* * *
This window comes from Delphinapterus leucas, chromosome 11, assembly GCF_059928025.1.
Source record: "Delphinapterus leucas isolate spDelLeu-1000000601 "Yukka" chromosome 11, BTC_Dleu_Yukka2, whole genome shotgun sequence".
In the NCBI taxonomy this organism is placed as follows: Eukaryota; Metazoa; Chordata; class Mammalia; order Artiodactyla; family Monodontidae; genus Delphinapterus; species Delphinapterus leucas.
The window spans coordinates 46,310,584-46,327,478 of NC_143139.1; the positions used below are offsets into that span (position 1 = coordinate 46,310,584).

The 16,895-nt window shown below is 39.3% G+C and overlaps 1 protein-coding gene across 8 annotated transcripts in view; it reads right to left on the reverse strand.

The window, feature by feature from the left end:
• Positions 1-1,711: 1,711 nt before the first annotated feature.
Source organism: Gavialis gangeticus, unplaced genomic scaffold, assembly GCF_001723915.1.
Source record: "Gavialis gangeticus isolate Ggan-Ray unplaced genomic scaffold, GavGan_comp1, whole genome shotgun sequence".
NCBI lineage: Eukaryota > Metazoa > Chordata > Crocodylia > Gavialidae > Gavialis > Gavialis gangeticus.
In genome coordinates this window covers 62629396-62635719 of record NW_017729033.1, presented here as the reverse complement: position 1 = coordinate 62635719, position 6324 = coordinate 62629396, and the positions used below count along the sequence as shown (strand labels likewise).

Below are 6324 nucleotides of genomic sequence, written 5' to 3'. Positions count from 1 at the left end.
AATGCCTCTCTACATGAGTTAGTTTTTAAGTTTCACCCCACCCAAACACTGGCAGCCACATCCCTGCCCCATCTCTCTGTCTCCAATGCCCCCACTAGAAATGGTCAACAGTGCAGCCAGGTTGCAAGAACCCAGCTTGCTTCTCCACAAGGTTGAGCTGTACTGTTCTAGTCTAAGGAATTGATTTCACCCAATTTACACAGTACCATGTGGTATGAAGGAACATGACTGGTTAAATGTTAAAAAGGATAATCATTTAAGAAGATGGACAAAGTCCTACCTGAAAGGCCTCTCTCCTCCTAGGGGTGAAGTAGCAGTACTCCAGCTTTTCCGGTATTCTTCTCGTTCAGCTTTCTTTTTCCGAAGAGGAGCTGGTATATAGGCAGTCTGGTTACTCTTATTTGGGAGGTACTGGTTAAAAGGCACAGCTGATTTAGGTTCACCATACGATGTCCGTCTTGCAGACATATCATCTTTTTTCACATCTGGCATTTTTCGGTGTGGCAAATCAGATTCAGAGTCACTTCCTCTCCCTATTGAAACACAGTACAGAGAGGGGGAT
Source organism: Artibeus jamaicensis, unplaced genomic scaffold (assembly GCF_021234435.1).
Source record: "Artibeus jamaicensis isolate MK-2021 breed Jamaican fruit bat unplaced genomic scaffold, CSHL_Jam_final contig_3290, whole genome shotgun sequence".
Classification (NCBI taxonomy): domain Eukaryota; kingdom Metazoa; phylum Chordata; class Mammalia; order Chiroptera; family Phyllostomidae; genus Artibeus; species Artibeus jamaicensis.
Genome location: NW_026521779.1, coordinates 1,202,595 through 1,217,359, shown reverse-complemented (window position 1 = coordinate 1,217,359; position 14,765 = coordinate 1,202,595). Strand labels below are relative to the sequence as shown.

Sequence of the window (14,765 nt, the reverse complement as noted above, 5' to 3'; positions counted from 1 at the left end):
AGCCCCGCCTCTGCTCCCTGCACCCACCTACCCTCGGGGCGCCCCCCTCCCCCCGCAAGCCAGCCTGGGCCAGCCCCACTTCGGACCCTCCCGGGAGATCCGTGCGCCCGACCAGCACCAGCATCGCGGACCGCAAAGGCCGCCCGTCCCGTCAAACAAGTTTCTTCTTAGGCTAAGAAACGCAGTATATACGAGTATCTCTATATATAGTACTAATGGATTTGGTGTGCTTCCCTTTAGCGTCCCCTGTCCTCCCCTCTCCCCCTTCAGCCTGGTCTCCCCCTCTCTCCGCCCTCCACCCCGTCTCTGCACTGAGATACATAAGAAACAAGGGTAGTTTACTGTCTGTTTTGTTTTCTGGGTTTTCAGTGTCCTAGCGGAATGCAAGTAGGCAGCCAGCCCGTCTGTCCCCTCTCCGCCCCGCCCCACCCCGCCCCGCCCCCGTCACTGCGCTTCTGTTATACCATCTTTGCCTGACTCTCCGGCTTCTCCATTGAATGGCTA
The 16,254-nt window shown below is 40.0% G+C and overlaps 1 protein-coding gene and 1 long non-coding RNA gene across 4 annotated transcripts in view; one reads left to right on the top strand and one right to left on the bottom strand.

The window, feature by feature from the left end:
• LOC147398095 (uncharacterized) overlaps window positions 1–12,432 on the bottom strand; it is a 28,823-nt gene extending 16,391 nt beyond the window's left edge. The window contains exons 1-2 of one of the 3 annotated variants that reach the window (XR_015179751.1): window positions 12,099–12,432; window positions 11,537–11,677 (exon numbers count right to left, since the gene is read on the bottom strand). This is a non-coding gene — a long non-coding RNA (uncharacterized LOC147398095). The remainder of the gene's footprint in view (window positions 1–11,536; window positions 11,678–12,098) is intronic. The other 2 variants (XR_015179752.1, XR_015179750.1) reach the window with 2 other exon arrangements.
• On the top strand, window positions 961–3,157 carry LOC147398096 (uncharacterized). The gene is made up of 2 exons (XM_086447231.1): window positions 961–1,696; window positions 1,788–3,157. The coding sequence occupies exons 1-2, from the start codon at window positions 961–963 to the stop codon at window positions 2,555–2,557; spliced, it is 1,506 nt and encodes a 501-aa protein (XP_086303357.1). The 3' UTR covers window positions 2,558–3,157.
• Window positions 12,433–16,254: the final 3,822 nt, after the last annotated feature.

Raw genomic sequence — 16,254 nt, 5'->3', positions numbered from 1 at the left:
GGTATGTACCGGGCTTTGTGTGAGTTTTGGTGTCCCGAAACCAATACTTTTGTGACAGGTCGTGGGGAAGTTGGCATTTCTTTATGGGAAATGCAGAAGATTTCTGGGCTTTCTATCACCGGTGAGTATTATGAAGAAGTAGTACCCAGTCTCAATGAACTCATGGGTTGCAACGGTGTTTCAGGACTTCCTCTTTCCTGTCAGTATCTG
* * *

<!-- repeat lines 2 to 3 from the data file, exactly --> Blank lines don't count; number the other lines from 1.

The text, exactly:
Source record: "Delphinapterus leucas isolate spDelLeu-1000000601 "Yukka" chromosome 11, BTC_Dleu_Yukka2, whole genome shotgun sequence".
In the NCBI taxonomy this organism is placed as follows: Eukaryota; Metazoa; Chordata; class Mammalia; order Artiodactyla; family Monodontidae; genus Delphinapterus; species Delphinapterus leucas.